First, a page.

NGC 6888, also known as the Crescent Nebula, is a cosmic bubble about 25 light-years across, blown by winds from its central, bright, massive star. This sharp telescopic portrait uses narrow band image data that isolates light from hydrogen and oxygen atoms in the wind-blown nebula. The oxygen atoms produce the blue-green hue that seems to enshroud the detailed folds and filaments. Visible within the nebula, NGC 6888’s central star is classified as a Wolf-Rayet star (WR 136). The star is shedding its outer envelope in a strong stellar wind, ejecting the equivalent of the Sun’s mass every 10,000 years. The nebula’s complex structures are likely the result of this strong wind interacting with material ejected in an earlier phase. Burning fuel at a prodigious rate and near the end of its stellar life this star should ultimately go out with a bang in a spectacular supernova explosion. Found in the nebula rich constellation Cygnus, NGC 6888 is about 5,000 light-years away.

Object Names: NGC 6888, The Crescent Nebula

Image Type: Astronomical

Credit: Michael Miller, Jimmy Walker

Time And Space

An Emission Nebula - NGC 6357

Far away in the constellation Scorpius, inside the core of the large emission nebula NGC 6357, lies the star cluster Pismis 24. Part of the nebula is ionised by the youngest stars in Pismis 24 - which are characterized by their blue light. The intense ultraviolet radiation from the blazing stars heats the gas surrounding the cluster and creates a bubble in NGC 6357. The presence of these surrounding gas clouds makes probing into the region even harder for Astronomers.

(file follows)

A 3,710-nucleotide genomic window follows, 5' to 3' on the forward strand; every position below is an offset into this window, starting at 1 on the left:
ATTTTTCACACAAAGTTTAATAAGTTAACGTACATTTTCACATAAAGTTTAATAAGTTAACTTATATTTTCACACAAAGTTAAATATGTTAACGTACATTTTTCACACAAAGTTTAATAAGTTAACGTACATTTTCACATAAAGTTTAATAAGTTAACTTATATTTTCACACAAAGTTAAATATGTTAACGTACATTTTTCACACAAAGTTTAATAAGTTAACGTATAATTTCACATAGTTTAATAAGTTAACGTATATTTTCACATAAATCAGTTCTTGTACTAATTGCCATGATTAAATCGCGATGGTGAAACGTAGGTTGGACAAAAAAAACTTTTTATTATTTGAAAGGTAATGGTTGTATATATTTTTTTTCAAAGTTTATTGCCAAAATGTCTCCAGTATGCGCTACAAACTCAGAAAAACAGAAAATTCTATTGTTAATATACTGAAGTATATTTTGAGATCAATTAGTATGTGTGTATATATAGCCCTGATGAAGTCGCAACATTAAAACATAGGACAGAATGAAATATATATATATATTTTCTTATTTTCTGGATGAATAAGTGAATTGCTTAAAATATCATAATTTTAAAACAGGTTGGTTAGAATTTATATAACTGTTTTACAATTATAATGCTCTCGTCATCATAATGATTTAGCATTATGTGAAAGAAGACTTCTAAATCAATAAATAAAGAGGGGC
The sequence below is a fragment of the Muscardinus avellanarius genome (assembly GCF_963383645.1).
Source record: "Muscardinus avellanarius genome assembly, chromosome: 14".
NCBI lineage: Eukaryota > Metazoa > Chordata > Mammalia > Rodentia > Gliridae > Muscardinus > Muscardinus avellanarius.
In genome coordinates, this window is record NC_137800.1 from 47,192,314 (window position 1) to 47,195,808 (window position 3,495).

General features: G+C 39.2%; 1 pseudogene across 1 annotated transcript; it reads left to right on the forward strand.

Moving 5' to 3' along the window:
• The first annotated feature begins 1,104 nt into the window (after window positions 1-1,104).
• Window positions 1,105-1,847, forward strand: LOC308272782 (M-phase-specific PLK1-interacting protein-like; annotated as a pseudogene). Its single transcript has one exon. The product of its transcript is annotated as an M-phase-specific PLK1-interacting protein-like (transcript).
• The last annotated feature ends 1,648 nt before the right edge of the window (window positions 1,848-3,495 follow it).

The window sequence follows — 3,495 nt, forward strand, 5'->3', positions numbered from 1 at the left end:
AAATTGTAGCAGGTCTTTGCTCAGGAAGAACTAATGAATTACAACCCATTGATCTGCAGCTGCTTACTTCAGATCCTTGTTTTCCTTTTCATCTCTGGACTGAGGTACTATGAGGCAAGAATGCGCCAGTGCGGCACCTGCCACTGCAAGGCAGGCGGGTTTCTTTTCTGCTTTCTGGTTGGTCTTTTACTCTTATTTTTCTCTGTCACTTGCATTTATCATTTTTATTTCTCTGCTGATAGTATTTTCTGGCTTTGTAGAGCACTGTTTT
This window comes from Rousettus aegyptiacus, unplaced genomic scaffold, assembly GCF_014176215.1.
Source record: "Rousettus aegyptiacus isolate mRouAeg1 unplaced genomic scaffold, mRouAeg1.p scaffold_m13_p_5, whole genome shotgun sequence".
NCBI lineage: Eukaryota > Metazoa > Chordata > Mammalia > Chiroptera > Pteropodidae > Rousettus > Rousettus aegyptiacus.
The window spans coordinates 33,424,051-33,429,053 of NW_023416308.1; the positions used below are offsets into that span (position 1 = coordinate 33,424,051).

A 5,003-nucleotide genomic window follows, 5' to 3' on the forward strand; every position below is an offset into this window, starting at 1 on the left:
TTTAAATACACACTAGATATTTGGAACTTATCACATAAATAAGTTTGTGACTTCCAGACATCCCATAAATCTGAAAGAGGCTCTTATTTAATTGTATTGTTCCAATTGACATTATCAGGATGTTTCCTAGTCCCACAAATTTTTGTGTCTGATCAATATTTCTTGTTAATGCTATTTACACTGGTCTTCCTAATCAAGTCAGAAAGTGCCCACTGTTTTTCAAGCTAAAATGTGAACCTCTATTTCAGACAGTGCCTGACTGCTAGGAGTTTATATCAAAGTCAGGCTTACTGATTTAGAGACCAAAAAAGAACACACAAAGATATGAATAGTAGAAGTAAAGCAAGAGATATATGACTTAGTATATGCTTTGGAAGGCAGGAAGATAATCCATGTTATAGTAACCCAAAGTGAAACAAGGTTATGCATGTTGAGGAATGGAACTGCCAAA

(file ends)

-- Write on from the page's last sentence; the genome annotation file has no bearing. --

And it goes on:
Credit: NASA/ESA/Hubble

The large stellar association cataloged as NGC 206 is nestled within the dusty arms of the neighboring Andromeda galaxy. Also known as M31, the spiral galaxy is a mere 2.5 million light-years away. NGC 206 is seen in this gorgeous close-up of the southwestern extent of Andromeda’s disk, a remarkable composite of data from space and ground-based observatories. The bright, blue stars of NGC 206 indicate its youth. In fact, its youngest massive stars are less than 10 million years old. Much larger than the open or galactic clusters of young stars in the disk of our Milky Way galaxy, NGC 206 spans about 4,000 light-years. That’s comparable in size to the giant stellar nurseries NGC 604 in nearby spiral M33 and the Tarantula Nebula, in the Large Magellanic Cloud. Star forming sites within Andromeda are revealed by the telltale reddish emission from clouds of ionized hydrogen gas.

Object Names: M31, NGC 206

Image Type: Astronomical

Credit: Subaru Telescope (NAOJ), Hubble Space Telescope, Local Group Galaxy Survey (Phil Massey PI), Mayall 4-Meter, Robert Gendler

Time And Spce

The Egg Nebula - CRL 2688

Around 3000 light-years from Earth in the constellation Cygnus is a planetary nebula known as the Egg Nebula. The nebula is the result of a dramatic phase in the life of a Sun-like star. Objects such as these occur as a dying star’s hot remains briefly illuminate the material it has expelled, lighting up the gas and dust surrounding it. The concentric rings seen in the less dense cloud surrounding the star are due to the star ejecting material at regular intervals. The ejection process typically orrurs every hundred years during a phase of the star’s evolution just prior to this preplanetary nebula phase. These dusty shells are not usually visible in these nebulas, but when they are it provides astronomers with a rare opportunity to study their formation and evolution.

Credit: NASA/ESA/Hubble